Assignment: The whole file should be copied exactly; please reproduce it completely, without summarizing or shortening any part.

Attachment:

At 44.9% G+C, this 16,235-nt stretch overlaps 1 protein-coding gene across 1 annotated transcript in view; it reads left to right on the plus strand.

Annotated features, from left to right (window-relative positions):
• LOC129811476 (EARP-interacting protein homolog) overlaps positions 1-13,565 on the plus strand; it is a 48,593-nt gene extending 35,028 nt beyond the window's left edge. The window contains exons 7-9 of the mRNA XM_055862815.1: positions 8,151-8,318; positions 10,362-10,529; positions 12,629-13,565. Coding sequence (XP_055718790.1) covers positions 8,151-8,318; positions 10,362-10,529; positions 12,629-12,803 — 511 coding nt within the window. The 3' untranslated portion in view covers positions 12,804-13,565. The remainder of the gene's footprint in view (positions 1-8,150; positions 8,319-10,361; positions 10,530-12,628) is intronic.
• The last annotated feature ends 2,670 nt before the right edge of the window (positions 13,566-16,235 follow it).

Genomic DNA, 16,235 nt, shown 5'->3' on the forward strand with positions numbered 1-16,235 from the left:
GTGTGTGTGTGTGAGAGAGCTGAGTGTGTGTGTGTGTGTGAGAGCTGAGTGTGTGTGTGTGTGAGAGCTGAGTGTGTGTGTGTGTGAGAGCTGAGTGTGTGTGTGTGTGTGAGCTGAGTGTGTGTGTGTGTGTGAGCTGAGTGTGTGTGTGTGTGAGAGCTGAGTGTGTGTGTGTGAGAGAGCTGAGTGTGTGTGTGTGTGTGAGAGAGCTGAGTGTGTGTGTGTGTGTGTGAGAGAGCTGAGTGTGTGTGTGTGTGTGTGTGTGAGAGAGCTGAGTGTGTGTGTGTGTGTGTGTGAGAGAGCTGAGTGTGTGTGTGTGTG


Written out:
At 44.9% G+C, this 16,235-nt stretch overlaps 1 protein-coding gene across 1 annotated transcript in view; it reads left to right on the plus strand.

Annotated features, from left to right (window-relative positions):
• LOC129811476 (EARP-interacting protein homolog) overlaps positions 1-13,565 on the plus strand; it is a 48,593-nt gene extending 35,028 nt beyond the window's left edge. The window contains exons 7-9 of the mRNA XM_055862815.1: positions 8,151-8,318; positions 10,362-10,529; positions 12,629-13,565. Coding sequence (XP_055718790.1) covers positions 8,151-8,318; positions 10,362-10,529; positions 12,629-12,803 — 511 coding nt within the window. The 3' untranslated portion in view covers positions 12,804-13,565. The remainder of the gene's footprint in view (positions 1-8,150; positions 8,319-10,361; positions 10,530-12,628) is intronic.
• The last annotated feature ends 2,670 nt before the right edge of the window (positions 13,566-16,235 follow it).

Genomic DNA, 16,235 nt, shown 5'->3' on the forward strand with positions numbered 1-16,235 from the left:
GTGTGTGTGTGTGAGAGAGCTGAGTGTGTGTGTGTGTGTGAGAGCTGAGTGTGTGTGTGTGTGAGAGCTGAGTGTGTGTGTGTGTGAGAGCTGAGTGTGTGTGTGTGTGTGAGCTGAGTGTGTGTGTGTGTGTGAGCTGAGTGTGTGTGTGTGTGAGAGCTGAGTGTGTGTGTGTGAGAGAGCTGAGTGTGTGTGTGTGTGTGAGAGAGCTGAGTGTGTGTGTGTGTGTGTGAGAGAGCTGAGTGTGTGTGTGTGTGTGTGTGTGAGAGAGCTGAGTGTGTGTGTGTGTGTGTGTGAGAGAGCTGAGTGTGTGTGTGTGTG